I thought the first run of installments in the X-Men Gold title were a mixed bag: but with the positives mostly outweighing any negatives in the broad reckoning.
I was enjoying the characters and their interplay and I was enjoying the blatantly nostalgia-motivated approach to this series, which felt grounded in earlier, classic X-Men eras and the Claremont/90s X-Men title in particular (my review of the first eleven installments is here).
There were signs of shortcomings, however. I just didn’t think the series would take such a nose-dive – and for so many consecutive installments.
The chief perpetrators were the two story-arcs, ‘Mojo Worldwide’ and ‘The Negative Zone War’.
I was so astonished by how bored I was throughout these two story arcs: so bored in fact that I can’t even be bothered to do a detailed, comic-by-comic review or recap, but would prefer to just speed through a quick overview.
What’s worst is that these two story arcs together took up something like 8 (yes, 8) issues of X-Men Gold. I mean, I can take a couple of issues of poor material – but 8 whole comic books of tedious, boring material?
X-Men Gold #13 (Mojo Worldwide Part I) is especially frustrating because it starts so well and the artwork is absolutely fantastic. Having all these beloved characters just chilling out, playing baseball, felt like a really nice evocation of classic X-Men. And the artwork here is unbelievable: the renderings, color and tone, are gorgeous. Rachel/Prestige in particular is rendered more stunningly in this installment than I’ve ever seen.
Unfortunately, the story just goes into a mixture of cliche and nostalgia overload. The appearance of Mojo – and the subsequent waylaying of various characters into nostalgia-heavy recreations of past X-Men settings – inevitably leads to a smattering of nostalgia references.
But the nostalgia vibe, which has been present in X-Men Gold from the start, only really works well when it is subtle and done in measured doses that feel naturalistic. When it’s all just thrown in your face like this in a big splat of references and images, it just feels contrived and manipulative.
Also, does anyone really like seeing Mojo? While Mojo himself is perhaps a nostalgia device too, the real issue is that he’s just never been a very interesting villain. He’s fine for a single-installment sideshow or gag, but for a multi-book arc, I don’t think Mojo works so well.
In any case, this is all pretty old-hat stuff by now.
These installments just feel like a running gag: we get to see the characters dressed in variations of their old, classic outfits, for example, or plunged into old, familiar settings (the Avengers v X-Men thing, for example). But it’s just a stream of gimmicks within a larger gimmick and none of it really hits any kind of meaningful note.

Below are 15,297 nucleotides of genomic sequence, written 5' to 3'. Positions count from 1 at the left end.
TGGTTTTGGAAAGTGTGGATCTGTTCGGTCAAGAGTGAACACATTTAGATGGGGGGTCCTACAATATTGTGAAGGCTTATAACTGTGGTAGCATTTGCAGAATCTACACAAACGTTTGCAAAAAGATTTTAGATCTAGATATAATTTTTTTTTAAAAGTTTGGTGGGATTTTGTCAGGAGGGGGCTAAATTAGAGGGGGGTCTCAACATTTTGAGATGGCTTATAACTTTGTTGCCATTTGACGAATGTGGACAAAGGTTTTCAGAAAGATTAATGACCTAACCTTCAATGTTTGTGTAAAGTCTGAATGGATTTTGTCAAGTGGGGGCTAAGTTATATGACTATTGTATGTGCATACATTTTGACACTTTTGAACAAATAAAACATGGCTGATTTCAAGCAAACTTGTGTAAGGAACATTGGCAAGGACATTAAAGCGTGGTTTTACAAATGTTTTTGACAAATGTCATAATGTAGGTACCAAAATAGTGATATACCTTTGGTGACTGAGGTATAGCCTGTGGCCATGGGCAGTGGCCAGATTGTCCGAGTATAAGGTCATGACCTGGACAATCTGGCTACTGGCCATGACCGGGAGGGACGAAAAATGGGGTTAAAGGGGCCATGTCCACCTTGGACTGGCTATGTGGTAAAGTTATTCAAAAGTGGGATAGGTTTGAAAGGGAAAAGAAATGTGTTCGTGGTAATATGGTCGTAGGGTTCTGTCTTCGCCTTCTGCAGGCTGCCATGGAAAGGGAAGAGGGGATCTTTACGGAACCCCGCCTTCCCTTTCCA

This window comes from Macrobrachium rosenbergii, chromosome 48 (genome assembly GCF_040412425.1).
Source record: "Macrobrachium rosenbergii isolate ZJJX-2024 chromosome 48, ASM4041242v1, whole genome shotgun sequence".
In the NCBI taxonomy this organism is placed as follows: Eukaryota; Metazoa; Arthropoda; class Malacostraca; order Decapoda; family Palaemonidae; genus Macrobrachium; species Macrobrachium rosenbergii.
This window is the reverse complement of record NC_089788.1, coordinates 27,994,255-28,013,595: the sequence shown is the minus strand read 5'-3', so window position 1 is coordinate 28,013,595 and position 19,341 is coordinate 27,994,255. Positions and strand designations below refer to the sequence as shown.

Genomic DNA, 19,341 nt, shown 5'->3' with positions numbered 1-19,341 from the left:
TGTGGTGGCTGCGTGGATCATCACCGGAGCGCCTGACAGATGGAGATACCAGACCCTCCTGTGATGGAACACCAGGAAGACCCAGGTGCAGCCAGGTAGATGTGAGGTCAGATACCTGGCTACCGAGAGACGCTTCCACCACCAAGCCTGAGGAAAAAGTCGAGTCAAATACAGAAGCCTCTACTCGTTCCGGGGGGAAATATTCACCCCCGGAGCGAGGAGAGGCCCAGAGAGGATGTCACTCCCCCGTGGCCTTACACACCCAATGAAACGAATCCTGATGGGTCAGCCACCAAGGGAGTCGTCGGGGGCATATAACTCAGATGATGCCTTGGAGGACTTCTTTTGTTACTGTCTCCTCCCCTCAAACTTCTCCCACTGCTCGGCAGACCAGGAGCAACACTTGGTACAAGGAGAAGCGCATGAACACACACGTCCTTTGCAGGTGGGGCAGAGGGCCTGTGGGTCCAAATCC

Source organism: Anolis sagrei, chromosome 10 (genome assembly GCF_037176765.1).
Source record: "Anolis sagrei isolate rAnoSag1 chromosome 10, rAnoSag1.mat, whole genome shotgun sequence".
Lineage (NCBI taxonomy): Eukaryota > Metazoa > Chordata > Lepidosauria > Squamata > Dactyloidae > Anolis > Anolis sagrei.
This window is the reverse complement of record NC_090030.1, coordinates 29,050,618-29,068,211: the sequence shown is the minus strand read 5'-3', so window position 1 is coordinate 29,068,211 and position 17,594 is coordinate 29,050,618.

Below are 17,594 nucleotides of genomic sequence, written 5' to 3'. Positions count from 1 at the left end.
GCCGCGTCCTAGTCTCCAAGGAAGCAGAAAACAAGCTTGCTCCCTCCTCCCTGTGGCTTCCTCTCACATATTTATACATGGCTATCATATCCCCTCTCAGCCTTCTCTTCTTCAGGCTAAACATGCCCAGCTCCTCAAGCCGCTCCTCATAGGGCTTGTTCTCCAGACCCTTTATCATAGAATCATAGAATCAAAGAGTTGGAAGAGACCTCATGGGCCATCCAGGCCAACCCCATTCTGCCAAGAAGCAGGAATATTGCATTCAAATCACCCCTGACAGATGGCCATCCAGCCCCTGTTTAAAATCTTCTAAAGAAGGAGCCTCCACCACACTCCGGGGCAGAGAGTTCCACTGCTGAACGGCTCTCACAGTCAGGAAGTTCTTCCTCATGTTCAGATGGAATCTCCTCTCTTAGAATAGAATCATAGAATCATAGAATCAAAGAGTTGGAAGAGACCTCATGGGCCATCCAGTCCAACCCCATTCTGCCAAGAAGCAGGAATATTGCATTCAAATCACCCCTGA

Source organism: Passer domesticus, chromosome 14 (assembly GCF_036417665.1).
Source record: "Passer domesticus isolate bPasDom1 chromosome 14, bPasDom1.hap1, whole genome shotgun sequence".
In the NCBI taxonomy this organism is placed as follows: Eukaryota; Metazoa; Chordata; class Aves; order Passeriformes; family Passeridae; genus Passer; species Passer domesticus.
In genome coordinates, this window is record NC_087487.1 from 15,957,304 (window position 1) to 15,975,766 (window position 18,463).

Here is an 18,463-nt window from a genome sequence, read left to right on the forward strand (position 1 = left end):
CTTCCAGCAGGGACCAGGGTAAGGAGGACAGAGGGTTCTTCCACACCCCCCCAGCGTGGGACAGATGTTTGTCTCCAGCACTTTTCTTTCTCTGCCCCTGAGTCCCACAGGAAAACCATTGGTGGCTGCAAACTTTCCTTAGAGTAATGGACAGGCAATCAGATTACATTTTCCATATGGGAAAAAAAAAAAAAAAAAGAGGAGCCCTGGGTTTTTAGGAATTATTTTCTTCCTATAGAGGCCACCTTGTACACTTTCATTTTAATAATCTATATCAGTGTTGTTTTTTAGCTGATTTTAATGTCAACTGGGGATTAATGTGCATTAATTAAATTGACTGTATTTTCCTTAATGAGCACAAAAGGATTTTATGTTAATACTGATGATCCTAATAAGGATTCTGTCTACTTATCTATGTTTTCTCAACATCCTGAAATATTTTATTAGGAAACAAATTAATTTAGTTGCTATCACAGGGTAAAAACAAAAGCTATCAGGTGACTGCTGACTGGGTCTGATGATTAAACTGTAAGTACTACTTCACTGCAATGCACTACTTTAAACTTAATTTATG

It’s just bad, is what I’m saying.
But when we move on to the Negative Zone War in X-Men Gold #16, it actually gets worse. Again, there a few early bits of X-Men Gold #16 that are nice: the Kitty/Peter stuff is cute, at least. But then it quickly plunges into the main story: and the main story is nothing to get excited about.
The less said about the arc that follows – and takes up the entirety of about six comic books – the better.
In fairness, this story arc could also be said to be somewhat in the style of some old, classic X-Men stories – and thus part of the same nostalgia strategy of this title. However, a story as lightweight and side-showy as this wouldn’t have taken up this many installments in the old days: it would’ve been one or two comics, tops.
I really couldn’t work up any interest in the Negative Zone situation, in the planet Dartayus or its society or its aliens and their conflict. There’s nothing interesting here. The story is bland, the stakes never feel palpable or real and the whole thing feels like a removed affair that has no weight or consequence outside of this bubble.
There are a few nice character moments scattered about these books, particularly with Kitty and Peter: but, generally, this is all hugely forgettable material.
It’s baffling, really, to have this group of characters (I mean, come on – Rachel, Kitty, Nightcrawler, Colossus, Storm, etc?) at your disposal and to spend a long run of installments on a pointless distraction. I find it really annoying, actually.
The series can save itself: but it really needs to go back to its core and focus on characters and relationships for a little while.
Needless to say at this point, if you haven’t read Mojo Worldwide or The Negative Zone War yet – just don’t. Skip it.
Stop at X-Men Gold #12 and then jump right ahead to X-Men Gold #22.